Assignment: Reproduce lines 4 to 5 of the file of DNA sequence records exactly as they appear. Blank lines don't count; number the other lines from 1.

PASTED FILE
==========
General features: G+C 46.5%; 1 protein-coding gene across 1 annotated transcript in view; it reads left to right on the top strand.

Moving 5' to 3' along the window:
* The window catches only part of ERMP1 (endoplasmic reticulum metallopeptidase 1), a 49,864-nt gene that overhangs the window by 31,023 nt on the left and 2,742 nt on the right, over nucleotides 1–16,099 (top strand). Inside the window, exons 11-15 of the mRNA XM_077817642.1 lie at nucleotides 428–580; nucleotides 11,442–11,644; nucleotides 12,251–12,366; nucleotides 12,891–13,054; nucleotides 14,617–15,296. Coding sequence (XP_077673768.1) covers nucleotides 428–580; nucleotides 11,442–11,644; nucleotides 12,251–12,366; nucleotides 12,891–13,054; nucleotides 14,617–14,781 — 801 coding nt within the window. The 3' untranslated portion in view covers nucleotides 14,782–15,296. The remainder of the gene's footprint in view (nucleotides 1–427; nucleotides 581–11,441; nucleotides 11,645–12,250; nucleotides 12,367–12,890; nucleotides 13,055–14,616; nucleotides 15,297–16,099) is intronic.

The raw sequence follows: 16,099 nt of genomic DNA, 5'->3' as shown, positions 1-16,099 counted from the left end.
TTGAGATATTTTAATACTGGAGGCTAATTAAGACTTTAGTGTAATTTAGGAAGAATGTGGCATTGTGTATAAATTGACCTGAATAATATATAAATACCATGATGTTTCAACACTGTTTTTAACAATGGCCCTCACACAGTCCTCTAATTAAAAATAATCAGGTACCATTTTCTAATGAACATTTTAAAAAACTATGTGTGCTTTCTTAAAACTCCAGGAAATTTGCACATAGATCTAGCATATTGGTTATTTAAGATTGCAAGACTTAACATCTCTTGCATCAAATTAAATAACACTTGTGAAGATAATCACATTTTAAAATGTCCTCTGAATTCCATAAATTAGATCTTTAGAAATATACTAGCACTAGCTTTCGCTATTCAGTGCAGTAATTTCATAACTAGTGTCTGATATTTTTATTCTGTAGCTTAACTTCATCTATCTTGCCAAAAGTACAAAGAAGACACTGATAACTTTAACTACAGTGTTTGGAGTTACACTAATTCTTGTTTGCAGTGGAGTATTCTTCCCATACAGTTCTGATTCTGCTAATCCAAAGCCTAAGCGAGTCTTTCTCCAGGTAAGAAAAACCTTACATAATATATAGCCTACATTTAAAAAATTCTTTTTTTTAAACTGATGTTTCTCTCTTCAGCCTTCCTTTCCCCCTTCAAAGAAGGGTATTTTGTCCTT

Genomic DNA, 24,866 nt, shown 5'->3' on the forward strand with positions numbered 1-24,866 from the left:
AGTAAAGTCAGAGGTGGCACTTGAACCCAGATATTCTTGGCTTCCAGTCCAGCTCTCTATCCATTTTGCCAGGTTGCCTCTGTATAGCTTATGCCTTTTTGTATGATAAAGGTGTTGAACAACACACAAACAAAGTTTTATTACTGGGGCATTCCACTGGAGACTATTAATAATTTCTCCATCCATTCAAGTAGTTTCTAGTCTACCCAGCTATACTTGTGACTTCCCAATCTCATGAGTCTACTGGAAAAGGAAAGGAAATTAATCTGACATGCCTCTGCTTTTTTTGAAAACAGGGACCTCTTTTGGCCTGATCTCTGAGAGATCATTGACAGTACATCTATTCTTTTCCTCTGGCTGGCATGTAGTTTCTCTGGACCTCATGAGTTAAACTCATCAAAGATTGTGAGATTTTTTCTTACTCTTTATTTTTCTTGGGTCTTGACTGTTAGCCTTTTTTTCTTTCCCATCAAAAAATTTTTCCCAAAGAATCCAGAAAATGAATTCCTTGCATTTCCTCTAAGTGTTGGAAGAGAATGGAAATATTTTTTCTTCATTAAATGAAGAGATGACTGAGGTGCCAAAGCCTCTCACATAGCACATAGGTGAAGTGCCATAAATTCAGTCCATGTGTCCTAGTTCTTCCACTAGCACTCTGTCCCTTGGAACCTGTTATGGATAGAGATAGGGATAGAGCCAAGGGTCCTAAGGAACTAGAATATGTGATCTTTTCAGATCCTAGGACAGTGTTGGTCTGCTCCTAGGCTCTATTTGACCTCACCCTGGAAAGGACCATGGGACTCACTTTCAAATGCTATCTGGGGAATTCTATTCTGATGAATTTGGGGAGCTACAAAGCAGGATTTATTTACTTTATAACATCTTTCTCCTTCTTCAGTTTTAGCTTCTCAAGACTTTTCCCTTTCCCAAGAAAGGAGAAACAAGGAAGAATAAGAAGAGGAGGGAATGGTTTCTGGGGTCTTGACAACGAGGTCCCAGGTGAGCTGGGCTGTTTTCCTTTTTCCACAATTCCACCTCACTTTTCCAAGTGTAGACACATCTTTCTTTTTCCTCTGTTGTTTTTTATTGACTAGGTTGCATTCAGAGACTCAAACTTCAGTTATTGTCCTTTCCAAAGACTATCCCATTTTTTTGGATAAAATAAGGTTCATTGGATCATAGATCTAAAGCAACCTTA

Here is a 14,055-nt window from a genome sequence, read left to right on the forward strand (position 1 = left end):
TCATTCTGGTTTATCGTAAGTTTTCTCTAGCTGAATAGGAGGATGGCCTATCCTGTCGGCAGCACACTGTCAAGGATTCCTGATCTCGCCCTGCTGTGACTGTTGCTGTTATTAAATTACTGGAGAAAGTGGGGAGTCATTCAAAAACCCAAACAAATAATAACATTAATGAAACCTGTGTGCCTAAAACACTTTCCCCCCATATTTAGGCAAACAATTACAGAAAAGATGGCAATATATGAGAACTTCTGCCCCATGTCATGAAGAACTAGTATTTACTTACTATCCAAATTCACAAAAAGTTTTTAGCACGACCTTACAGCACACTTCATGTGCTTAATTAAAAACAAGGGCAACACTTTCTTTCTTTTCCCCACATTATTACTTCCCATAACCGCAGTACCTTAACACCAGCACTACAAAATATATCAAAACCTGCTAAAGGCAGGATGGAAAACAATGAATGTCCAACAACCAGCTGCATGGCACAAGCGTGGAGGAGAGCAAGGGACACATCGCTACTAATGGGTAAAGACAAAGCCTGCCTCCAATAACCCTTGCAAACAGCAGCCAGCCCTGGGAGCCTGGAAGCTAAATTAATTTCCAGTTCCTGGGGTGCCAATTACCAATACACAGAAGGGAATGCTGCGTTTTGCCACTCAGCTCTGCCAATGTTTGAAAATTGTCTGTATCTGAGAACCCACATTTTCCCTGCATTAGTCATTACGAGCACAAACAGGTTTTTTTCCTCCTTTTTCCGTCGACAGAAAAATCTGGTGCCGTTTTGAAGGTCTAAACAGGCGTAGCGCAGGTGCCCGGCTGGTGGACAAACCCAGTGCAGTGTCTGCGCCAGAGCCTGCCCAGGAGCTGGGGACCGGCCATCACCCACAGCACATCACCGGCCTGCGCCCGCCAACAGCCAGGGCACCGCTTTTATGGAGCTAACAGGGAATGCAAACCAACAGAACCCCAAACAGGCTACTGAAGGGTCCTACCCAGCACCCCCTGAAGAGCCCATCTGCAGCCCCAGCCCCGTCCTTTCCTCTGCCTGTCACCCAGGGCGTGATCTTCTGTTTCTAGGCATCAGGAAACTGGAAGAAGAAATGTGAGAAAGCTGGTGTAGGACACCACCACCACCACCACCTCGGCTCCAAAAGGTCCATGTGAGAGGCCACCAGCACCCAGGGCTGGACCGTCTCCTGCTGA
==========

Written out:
The raw sequence follows: 16,099 nt of genomic DNA, 5'->3' as shown, positions 1-16,099 counted from the left end.
TTGAGATATTTTAATACTGGAGGCTAATTAAGACTTTAGTGTAATTTAGGAAGAATGTGGCATTGTGTATAAATTGACCTGAATAATATATAAATACCATGATGTTTCAACACTGTTTTTAACAATGGCCCTCACACAGTCCTCTAATTAAAAATAATCAGGTACCATTTTCTAATGAACATTTTAAAAAACTATGTGTGCTTTCTTAAAACTCCAGGAAATTTGCACATAGATCTAGCATATTGGTTATTTAAGATTGCAAGACTTAACATCTCTTGCATCAAATTAAATAACACTTGTGAAGATAATCACATTTTAAAATGTCCTCTGAATTCCATAAATTAGATCTTTAGAAATATACTAGCACTAGCTTTCGCTATTCAGTGCAGTAATTTCATAACTAGTGTCTGATATTTTTATTCTGTAGCTTAACTTCATCTATCTTGCCAAAAGTACAAAGAAGACACTGATAACTTTAACTACAGTGTTTGGAGTTACACTAATTCTTGTTTGCAGTGGAGTATTCTTCCCATACAGTTCTGATTCTGCTAATCCAAAGCCTAAGCGAGTCTTTCTCCAGGTAAGAAAAACCTTACATAATATATAGCCTACATTTAAAAAATTCTTTTTTTTAAACTGATGTTTCTCTCTTCAGCCTTCCTTTCCCCCTTCAAAGAAGGGTATTTTGTCCTT